A parasite is an organism that sets up residence on or in another organism, from which it draws some or all its sustenance. Higher levels of certain types of parasites in the human gastrointestinal (GI) tract can result in an unhealthy gut. Scientists from the National University of Singapore’s School of Medicine, however, report that a common parasite in the GI tract, is associated with benefits for gut health.
The human GI system is a microbiome of thousands of bacteria and parasite species, which affect its health and susceptibility to diseases. While some microorganisms are harmful, many are beneficial.
Excessive numbers of certain types of bacteria, or parasites, can cause conditions like inflammation disorders, irritable bowel syndrome, stomach cramps, bloating, diarrhea, and constipation.
Led by research fellows Drs. Deng Lei, Png Chin Wen, and Lukasz Wojciech, the study shows that Blastocystis subtype (ST) 4 suppresses inflammation in the gut, similar to probiotics that keep the gut healthy. The parasite stabilized the microbiome in the gut of laboratory models, accelerating recovery from inflammation.
“When one thinks of parasites, we do not normally associate them as beneficial organisms,” explains Lei. “However, the study proved that Blastocystis ST4 is not a pathogen, but could in fact promote better health of the gut.”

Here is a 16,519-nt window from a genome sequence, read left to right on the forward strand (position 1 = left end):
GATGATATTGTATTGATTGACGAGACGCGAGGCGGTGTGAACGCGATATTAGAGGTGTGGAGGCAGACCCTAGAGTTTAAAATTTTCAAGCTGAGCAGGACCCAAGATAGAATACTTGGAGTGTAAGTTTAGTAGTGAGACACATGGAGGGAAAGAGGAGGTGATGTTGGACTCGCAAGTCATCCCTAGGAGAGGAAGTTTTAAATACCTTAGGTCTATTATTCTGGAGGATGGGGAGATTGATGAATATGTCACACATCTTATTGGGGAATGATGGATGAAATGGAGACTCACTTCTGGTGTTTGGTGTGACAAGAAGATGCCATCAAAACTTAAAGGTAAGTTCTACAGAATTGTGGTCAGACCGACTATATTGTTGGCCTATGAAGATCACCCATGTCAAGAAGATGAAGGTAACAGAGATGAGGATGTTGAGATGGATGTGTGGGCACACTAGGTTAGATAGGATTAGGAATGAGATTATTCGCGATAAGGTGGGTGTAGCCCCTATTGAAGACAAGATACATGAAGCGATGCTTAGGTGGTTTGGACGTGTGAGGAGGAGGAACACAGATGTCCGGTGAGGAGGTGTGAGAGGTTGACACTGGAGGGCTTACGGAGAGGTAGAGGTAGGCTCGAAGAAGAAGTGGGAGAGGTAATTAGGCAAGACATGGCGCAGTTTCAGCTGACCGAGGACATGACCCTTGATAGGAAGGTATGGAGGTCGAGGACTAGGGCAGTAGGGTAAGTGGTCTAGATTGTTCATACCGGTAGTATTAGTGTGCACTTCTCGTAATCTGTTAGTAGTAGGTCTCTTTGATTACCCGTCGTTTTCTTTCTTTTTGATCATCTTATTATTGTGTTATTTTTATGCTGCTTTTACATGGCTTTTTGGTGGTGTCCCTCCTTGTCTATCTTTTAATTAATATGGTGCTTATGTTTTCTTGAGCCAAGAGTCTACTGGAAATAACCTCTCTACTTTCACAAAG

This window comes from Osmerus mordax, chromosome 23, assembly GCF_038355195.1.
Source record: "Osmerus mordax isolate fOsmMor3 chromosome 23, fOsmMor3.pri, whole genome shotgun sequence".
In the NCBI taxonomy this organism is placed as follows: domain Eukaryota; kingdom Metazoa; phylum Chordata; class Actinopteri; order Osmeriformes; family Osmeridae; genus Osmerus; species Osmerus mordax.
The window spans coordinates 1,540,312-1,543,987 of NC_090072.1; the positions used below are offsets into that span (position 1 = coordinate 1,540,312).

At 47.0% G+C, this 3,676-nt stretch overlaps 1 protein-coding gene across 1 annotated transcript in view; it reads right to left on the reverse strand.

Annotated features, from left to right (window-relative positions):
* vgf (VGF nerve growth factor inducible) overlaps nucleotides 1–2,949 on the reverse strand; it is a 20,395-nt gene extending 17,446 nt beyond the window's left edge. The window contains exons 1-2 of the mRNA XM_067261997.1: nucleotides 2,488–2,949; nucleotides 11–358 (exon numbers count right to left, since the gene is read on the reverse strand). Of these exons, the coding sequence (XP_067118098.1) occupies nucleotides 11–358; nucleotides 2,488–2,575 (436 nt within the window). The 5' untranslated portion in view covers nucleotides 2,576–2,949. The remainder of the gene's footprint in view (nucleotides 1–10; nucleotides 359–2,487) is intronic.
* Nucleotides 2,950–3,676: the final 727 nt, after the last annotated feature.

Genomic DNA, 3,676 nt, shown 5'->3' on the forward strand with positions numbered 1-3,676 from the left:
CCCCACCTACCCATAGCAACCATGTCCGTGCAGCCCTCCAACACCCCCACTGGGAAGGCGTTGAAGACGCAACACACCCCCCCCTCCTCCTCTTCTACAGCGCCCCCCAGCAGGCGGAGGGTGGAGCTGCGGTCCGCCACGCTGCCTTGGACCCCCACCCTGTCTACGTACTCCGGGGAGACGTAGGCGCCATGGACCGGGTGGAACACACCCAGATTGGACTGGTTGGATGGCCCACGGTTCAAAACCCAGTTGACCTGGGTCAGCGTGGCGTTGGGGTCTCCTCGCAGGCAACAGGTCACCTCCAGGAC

The ability of Blastocystis ST4 in restructuring the state of the gut into a healthy composition of microorganisms could be a result of its ability to increase the types of bacteria that produce beneficial molecules, as well as increase immune cells that dampen inflammation. The findings of the study suggest that the detection of the parasite may in fact be linked to the presence of a healthy gut, and the microorganism could potentially be translated into probiotics to treat inflammation in patients.
“Our data indicates that Blastocystis ST4 behaves like an ‘ecosystem engineer’ that helps keep the bacterial environment of the gut diverse and versatile, to better combat potential diseases that may arise,” adds co-investigator Wen.
“The common view of bacteria is that they are either good or bad. However, interactions between bacteria and the human body evolve over time, and the key is finding a balance that can cultivate a healthy environment for the gut,” explained Wojciech, co-author of the study.
While Blastocystis ST4 is shown to have beneficial properties, not all the subtypes of Blastocystis have the same effects, the researchers added. As found in an earlier study, a team from NUS Medicine proved that another subtype could be harmful to the gut. Further studies are needed to investigate the behavior of the parasite’s various subtypes.
The study is published the journal Cellular and Molecular Life Sciences.